Word Templates

Using Templates

If you want to customize the appearance of MS Word output, Pandoc supports a special type of template called a reference document. Here’s an example of specifying a custom reference document for docx:

    reference-doc: custom-reference-doc.docx

Reference documents include sample text that uses all of the output styles used by Pandoc.

To use a reference doc template, just copy it to your document’s directory and reference it as shown above.

Creating Templates

To create a new reference doc based on the Pandoc default, execute the following command:

$ quarto pandoc -o custom-reference-doc.docx \
   --print-default-data-file reference.docx

Then, open custom-reference-doc.docx in MS Word and modify styles as you wish:

Screenshot of Microsoft Word document open with Styles pane open in a pane over the left side of the document.

You can open the Styles pane from the HOME tab in the MS Word toolbar.

When you move the cursor to a specific element in the document, an item in the styles list will be highlighted. If you want to modify the style of any type of element, you can click the drop-down menu on the highlighted item, and you will see a dialog box like this:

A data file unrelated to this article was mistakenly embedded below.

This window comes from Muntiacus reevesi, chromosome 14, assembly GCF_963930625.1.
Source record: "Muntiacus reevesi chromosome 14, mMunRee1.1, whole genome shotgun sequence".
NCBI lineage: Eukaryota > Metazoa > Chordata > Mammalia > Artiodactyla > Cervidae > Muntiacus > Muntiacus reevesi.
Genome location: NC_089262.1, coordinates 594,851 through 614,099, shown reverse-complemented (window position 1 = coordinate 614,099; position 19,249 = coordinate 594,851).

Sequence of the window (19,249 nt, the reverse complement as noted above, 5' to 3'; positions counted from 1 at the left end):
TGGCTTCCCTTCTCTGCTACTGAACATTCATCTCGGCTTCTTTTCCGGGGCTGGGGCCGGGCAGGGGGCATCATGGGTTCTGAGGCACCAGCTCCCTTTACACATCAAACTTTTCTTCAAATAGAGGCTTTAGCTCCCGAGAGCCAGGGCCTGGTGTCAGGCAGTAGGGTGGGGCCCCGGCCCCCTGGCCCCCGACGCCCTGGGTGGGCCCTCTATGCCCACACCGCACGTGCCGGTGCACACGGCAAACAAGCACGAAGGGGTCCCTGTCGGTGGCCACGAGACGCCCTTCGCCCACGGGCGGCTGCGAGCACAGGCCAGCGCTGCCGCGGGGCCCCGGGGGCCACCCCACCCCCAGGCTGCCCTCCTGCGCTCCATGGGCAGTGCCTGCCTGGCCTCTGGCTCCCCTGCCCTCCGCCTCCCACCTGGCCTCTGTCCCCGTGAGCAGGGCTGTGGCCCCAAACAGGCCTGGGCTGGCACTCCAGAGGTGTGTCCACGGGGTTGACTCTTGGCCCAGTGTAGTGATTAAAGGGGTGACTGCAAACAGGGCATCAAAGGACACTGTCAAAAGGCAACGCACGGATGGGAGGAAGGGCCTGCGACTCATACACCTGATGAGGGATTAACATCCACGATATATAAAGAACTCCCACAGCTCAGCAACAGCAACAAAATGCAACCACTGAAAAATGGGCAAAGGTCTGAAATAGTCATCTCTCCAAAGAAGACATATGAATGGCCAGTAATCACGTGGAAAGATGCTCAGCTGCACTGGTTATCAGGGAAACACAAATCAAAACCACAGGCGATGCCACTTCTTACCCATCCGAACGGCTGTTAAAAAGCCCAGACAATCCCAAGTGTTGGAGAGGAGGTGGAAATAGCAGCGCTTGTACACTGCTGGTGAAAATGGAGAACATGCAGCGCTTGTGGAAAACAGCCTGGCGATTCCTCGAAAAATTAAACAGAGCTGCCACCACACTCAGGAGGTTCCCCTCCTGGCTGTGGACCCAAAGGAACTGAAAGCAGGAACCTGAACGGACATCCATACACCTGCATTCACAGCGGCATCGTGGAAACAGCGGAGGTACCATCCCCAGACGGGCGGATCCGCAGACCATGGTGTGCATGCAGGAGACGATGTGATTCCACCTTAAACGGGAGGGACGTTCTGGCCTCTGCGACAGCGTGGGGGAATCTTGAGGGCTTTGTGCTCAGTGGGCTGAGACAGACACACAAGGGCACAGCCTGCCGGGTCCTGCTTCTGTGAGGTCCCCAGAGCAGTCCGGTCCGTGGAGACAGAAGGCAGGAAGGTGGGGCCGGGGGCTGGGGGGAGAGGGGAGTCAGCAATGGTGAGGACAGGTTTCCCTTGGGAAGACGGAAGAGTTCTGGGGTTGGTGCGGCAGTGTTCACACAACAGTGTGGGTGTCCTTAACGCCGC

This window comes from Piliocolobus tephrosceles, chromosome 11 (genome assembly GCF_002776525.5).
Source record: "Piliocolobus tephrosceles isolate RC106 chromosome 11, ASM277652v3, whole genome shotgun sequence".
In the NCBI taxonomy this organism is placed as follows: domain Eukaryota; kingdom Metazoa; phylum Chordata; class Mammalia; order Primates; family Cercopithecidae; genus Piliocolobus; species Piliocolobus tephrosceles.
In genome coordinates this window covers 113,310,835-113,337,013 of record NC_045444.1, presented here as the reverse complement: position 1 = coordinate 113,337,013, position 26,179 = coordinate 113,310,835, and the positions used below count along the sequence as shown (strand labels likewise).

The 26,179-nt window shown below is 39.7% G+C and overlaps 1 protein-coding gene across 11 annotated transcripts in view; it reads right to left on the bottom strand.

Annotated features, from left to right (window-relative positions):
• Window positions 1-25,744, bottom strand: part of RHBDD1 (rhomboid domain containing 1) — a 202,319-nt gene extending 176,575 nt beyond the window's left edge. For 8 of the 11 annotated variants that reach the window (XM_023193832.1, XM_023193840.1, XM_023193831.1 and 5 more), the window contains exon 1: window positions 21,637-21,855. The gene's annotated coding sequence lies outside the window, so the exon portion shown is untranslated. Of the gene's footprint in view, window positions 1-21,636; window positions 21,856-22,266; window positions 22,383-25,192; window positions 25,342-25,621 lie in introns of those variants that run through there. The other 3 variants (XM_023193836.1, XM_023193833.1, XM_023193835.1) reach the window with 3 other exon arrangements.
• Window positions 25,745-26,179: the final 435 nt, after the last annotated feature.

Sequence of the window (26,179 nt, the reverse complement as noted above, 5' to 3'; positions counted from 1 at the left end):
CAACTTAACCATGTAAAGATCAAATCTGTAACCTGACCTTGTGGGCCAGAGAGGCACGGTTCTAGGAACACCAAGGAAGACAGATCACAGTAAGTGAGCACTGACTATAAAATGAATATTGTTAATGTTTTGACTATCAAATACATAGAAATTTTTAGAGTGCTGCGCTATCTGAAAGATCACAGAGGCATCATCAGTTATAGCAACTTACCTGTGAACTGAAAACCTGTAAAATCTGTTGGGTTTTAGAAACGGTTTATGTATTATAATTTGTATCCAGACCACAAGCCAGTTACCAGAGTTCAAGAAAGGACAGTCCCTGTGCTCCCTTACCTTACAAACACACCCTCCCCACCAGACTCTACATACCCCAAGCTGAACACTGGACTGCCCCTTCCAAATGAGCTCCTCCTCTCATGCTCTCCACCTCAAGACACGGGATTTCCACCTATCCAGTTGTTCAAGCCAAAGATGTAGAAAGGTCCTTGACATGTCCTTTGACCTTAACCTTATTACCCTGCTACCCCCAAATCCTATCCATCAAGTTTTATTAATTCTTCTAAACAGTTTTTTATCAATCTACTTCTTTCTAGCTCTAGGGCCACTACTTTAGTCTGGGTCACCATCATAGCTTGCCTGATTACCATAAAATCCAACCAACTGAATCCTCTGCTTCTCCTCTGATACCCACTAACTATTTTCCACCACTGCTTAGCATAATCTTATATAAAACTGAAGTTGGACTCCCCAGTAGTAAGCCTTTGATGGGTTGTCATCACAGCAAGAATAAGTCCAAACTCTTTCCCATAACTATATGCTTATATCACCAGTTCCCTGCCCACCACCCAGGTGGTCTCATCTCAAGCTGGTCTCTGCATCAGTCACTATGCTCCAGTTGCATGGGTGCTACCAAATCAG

Modify Style dialog box with a properties section for selecting what is to be styled, and a formatting section for selecting the style settings. The color selection dropdown in the formatting section is open.

After you finish modifying the styles, you can save the document and use it as the template for future Word documents.

Applying Custom Styles

Pandoc provides default styles for elements like paragraphs or code blocks and default formatting for inline elements like bold. Custom styles can be defined using divs for blocks and spans for text, so a specific style is used instead of the default.

Set the custom-style attribute with the name of the style defined in the default or user-provided reference document.

For example, this applies a text style called Emphasis to the Get out text instead of the default style for text:

[Get out]{custom-style="Emphasis"}, he said.

This will apply the paragraph style called Poetry to the content inside the Div (:::):

Dickinson starts the poem simply:

::: {custom-style="Poetry"}
| A Bird came down the Walk---
| He did not know I saw---

If the reference.docx file does not already contain the styles, they will be added to the output file with standard text as their base style. If the styles are already defined, their definitions will not be modified.

A possible workflow could be:

  1. Create a document setting custom-style for all the styles you need,
  2. Render this document so that the styles are created in the output document,
  3. Save this document as a reference document for future rendering

This ensures that the names of the styles used in custom-style exactly match the names of the styles defined in the reference document.

Overall, this mechanism allows for great customization by allowing authors to define new styles in the reference document. For advanced users, this could be coupled with filters to apply a custom-style attribute to a filtered set of elements in the document.